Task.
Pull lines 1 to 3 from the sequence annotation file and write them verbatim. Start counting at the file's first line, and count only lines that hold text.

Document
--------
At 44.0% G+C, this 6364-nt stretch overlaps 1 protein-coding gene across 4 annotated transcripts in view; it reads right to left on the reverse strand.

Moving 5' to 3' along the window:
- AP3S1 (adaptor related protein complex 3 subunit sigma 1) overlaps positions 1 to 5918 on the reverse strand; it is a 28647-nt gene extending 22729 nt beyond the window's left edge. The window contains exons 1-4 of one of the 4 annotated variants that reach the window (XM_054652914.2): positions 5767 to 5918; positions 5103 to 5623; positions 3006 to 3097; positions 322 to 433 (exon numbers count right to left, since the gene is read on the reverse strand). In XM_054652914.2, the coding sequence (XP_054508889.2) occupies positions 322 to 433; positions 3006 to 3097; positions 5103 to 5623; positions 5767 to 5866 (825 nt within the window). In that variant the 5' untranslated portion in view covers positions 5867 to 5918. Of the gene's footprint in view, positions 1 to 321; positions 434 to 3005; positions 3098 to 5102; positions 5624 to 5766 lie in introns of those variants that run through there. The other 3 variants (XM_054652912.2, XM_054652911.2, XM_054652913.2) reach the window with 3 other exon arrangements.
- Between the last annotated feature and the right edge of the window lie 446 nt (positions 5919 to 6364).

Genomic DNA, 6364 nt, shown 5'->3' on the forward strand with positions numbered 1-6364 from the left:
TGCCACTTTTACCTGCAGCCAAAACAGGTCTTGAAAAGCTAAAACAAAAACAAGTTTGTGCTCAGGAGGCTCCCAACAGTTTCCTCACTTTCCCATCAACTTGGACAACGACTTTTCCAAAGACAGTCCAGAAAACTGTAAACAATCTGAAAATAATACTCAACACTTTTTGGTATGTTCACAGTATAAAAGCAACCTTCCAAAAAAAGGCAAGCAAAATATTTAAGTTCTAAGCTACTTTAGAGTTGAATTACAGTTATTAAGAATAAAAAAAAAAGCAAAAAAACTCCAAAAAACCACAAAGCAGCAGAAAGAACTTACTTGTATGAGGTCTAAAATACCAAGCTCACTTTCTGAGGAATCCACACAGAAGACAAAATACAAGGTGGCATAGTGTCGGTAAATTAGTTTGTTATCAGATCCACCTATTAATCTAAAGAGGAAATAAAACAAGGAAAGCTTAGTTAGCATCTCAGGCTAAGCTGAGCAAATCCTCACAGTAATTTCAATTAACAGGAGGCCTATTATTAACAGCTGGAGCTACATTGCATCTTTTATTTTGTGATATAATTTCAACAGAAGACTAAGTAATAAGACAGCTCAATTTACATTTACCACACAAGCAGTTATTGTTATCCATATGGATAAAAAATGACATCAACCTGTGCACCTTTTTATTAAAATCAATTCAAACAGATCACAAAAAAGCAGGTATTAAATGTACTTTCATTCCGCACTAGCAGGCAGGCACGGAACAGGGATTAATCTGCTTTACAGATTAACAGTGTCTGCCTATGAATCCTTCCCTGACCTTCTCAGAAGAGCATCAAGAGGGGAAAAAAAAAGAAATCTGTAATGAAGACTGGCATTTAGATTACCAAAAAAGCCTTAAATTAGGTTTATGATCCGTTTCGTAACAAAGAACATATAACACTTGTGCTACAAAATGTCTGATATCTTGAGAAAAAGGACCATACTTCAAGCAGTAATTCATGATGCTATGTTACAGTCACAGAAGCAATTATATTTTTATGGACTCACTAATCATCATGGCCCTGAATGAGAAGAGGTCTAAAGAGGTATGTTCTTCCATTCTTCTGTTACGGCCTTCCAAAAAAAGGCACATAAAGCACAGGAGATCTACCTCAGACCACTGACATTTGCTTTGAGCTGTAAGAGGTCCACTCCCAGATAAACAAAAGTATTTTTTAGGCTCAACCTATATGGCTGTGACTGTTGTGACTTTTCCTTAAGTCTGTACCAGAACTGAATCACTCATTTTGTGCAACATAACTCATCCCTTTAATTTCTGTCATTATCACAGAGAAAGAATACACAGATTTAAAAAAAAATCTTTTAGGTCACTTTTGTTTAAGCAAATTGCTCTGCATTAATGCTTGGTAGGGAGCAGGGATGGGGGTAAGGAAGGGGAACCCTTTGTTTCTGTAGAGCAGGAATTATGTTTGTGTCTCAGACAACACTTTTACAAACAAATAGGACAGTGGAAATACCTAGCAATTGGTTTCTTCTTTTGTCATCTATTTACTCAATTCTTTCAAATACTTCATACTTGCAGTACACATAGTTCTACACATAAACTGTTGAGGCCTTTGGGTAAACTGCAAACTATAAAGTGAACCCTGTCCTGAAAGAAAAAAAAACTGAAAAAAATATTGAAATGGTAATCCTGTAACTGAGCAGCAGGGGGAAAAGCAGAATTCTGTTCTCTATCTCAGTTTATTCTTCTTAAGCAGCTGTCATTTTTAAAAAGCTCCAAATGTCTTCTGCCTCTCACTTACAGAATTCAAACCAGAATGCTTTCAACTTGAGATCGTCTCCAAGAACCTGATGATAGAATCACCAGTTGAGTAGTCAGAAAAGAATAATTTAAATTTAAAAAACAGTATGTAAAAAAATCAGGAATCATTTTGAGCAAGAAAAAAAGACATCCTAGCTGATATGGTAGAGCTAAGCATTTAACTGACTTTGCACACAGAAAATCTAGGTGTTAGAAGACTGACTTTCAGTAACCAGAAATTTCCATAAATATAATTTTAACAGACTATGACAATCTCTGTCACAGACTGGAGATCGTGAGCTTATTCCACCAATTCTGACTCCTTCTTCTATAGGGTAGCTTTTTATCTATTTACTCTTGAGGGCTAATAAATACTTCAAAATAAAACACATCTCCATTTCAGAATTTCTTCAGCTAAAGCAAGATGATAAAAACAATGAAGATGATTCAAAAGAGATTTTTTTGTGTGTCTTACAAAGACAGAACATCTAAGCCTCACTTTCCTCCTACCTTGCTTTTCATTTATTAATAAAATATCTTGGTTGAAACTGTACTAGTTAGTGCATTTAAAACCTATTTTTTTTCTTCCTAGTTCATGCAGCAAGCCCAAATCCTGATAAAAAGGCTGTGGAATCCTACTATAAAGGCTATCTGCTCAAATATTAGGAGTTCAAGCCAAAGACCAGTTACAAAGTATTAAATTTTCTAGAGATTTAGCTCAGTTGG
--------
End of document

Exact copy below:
At 44.0% G+C, this 6364-nt stretch overlaps 1 protein-coding gene across 4 annotated transcripts in view; it reads right to left on the reverse strand.

Moving 5' to 3' along the window:
- AP3S1 (adaptor related protein complex 3 subunit sigma 1) overlaps positions 1 to 5918 on the reverse strand; it is a 28647-nt gene extending 22729 nt beyond the window's left edge. The window contains exons 1-4 of one of the 4 annotated variants that reach the window (XM_054652914.2): positions 5767 to 5918; positions 5103 to 5623; positions 3006 to 3097; positions 322 to 433 (exon numbers count right to left, since the gene is read on the reverse strand). In XM_054652914.2, the coding sequence (XP_054508889.2) occupies positions 322 to 433; positions 3006 to 3097; positions 5103 to 5623; positions 5767 to 5866 (825 nt within the window). In that variant the 5' untranslated portion in view covers positions 5867 to 5918. Of the gene's footprint in view, positions 1 to 321; positions 434 to 3005; positions 3098 to 5102; positions 5624 to 5766 lie in introns of those variants that run through there. The other 3 variants (XM_054652912.2, XM_054652911.2, XM_054652913.2) reach the window with 3 other exon arrangements.